You may have seen an empathy map displayed somewhere on a wall. I have many times. Did you know that you’ve now artificial intelligence apps that are available to you? Yes, so there is no need to stuck these big sheets of paper to the wall in order to work the empathy maps. Well, seeing that it’s preferable to work at a distance then you might prefer the digital version.
Many companies use this new tool to discover, communicate but also improve product features or services. Okay, but how does it work? For those of you who don’t know or have never heard of it, keep reading.
What is an empathy map?
Let’s start by explaining what an empathy map is. Empathy maps are best described as a visualization tool. It allows our brains to flow and create an educated guess about what the user sees, likes, etc. This is an empathy map. This can be an excellent ally. It allows you to describe feelings, actions, but also think and articulate the pains and wishes of specific types of users.
They are often considered as part of the design thinking methodology, and they can empower you to create a shared understanding of user needs to help decision-makers with key judgement calls.
UX professionals have a difficult task at hand. They must create products beneficial to consumers/users they have never met or interacted with. To do so, they must understand the user’s logical thinking and help their colleagues do the same. Simply put an empathy map is a powerful tool that helps you do both.
The benefits of creating empathy mapping
Businesses of all sizes, including your’s, can benefit enormously when using an empathy map template to illustrate a particular service process around the end-user. It will reveal, organise thoughts in understanding your users with their pain points, desires, and what they will get out of your product.
For example, e-commerce site clients or managers would welcome participating in this exercise. It’s an opportunity for the marketing team to figure out how the site’s visitors navigate around the pages. After all, who better to show empathy as they are behind it.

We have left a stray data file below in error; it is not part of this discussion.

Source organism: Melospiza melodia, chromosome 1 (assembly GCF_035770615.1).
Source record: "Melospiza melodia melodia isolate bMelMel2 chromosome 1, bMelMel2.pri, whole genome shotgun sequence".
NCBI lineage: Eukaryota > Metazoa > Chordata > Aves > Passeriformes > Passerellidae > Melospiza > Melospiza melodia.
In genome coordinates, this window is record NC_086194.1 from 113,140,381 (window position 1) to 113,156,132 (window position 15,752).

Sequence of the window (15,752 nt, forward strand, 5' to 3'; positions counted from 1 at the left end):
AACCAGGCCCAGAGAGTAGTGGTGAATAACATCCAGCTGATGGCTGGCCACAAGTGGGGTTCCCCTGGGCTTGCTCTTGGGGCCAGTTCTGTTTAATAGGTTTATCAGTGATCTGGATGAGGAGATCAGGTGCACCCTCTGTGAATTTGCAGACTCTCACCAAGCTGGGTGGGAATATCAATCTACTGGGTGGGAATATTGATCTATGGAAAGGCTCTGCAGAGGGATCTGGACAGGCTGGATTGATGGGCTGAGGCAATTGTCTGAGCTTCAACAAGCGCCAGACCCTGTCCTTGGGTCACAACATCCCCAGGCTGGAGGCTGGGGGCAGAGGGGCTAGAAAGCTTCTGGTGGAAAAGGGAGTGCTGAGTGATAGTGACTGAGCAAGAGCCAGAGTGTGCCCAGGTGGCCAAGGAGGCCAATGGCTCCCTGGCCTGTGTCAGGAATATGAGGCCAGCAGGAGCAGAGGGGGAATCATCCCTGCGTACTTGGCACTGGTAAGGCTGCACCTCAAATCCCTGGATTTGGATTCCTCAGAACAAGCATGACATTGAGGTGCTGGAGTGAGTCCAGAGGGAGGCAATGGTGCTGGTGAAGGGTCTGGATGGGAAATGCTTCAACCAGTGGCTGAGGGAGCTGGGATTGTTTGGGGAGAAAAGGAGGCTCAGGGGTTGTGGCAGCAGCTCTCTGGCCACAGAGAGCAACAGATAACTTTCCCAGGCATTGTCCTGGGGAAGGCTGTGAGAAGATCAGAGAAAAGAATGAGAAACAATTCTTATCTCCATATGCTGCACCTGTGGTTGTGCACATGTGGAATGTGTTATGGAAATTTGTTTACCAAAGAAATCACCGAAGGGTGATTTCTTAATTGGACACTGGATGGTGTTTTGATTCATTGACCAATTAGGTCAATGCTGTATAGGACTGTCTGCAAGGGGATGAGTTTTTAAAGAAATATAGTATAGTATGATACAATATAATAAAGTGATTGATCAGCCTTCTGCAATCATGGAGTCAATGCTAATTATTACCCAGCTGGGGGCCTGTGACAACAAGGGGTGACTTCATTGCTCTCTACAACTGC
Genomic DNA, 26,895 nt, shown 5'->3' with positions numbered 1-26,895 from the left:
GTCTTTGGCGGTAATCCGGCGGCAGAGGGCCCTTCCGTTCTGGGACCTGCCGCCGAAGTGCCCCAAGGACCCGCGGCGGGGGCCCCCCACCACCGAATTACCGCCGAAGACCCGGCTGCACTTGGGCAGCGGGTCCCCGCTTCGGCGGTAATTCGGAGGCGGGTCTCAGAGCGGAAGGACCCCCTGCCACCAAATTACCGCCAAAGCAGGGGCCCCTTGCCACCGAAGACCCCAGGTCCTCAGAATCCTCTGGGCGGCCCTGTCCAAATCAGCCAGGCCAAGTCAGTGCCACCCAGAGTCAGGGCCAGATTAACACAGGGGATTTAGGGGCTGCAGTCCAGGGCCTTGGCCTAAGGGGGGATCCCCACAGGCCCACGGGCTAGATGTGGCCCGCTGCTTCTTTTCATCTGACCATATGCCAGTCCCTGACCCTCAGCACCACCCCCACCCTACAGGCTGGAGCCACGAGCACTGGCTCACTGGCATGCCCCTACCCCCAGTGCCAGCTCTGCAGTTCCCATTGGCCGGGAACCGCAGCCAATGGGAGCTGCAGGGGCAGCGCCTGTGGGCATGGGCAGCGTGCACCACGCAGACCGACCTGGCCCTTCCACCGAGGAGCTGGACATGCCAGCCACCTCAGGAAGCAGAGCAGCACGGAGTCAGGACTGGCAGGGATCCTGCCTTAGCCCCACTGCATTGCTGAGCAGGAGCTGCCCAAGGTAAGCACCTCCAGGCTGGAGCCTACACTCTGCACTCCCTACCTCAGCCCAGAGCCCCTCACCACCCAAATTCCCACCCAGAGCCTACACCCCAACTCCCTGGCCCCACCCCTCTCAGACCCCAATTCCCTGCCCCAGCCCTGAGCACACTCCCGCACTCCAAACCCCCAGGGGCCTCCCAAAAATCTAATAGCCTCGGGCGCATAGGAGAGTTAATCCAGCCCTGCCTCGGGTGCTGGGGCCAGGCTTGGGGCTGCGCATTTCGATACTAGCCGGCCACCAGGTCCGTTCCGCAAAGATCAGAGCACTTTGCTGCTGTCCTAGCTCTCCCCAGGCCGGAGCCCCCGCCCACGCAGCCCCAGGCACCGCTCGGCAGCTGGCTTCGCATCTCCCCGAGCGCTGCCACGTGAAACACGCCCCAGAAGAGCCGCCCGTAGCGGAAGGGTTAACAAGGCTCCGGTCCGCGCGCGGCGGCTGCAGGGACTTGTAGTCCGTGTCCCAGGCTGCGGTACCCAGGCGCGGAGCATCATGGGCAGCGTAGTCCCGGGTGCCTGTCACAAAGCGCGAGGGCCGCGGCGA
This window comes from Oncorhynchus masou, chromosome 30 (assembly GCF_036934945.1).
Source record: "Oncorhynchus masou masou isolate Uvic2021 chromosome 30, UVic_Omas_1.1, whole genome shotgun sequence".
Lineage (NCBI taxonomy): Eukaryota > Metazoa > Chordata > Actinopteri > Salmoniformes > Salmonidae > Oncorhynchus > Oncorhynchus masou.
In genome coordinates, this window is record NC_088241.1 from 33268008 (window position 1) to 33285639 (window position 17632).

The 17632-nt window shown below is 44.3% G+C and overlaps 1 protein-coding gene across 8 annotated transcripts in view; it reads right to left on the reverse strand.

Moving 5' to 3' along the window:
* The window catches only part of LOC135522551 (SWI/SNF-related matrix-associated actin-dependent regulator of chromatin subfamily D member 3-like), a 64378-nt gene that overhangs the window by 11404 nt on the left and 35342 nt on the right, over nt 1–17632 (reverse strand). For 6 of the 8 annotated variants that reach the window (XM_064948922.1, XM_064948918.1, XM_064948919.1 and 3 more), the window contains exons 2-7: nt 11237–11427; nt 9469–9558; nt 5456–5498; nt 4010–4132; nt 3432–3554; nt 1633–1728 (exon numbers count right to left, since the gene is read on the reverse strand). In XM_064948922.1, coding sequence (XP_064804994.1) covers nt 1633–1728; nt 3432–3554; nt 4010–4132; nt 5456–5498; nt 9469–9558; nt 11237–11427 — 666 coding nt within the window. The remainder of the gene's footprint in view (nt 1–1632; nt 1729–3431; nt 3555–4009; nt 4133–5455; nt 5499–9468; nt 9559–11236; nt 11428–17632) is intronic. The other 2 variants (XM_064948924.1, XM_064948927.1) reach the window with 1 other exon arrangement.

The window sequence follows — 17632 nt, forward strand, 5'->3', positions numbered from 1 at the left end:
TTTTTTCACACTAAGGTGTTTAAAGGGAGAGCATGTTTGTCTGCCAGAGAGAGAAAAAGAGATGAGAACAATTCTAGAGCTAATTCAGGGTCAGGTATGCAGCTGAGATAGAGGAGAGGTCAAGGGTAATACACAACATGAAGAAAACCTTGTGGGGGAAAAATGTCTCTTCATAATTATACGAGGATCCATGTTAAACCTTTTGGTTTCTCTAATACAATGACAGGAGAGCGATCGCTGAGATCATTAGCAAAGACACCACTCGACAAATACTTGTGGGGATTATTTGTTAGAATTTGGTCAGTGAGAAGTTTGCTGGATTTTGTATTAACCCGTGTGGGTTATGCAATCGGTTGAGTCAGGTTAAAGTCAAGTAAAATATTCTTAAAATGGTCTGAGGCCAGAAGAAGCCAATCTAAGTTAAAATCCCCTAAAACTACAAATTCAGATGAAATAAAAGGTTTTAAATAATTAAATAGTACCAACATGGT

Get in your users’ heads and shoes’
Empathy maps are really useful tools to exercise the role of the users and then apply those steps on how they would approach and interact with your product.
It’s an easy and pragmatic way for product marketing, content and or even designers to collaborate without losing sight of the real-world user experience. It forces them to focus. That is why empathy maps are vital in helping your team narrow down their thinking.
Put a face and a narrative into your data
The basis of empathy mapping is typically some first-hand narrative based on data received from an internal team member, or early beta users, that describe their thoughts on using your product.
We could say that one of the major benefits of creating empathy mapping is that it requires you to have a dialogue with customers and determine what they’re feeling.
You can then narrow down some of the most plausible narratives to lead or inform the rest of your UX and UI team members.
Easily and clear visualization about the customer’s needs
Another great benefit of empathy mapping is that you get that instant visual exercise, (thanks to sticky notes) that distils various simplified pieces of information about the customer experience into a single reference point. Isn’t that fantastic?
Empathy maps can be used and referenced by different stakeholders and team members at various meetings or stag of the development cycle. And they’re efficient and relatively simple to create.
When should we use an empathy map?
Use empathy maps whenever your team is revising a core product page and or needs a deeper understanding of their user’s needs before a core product launch. Obviously, the user personas document will support and deepen the understanding of the what, how, why and when in your user story. In other words the empathy mapping process helps you create the ideal product/service and customer experience.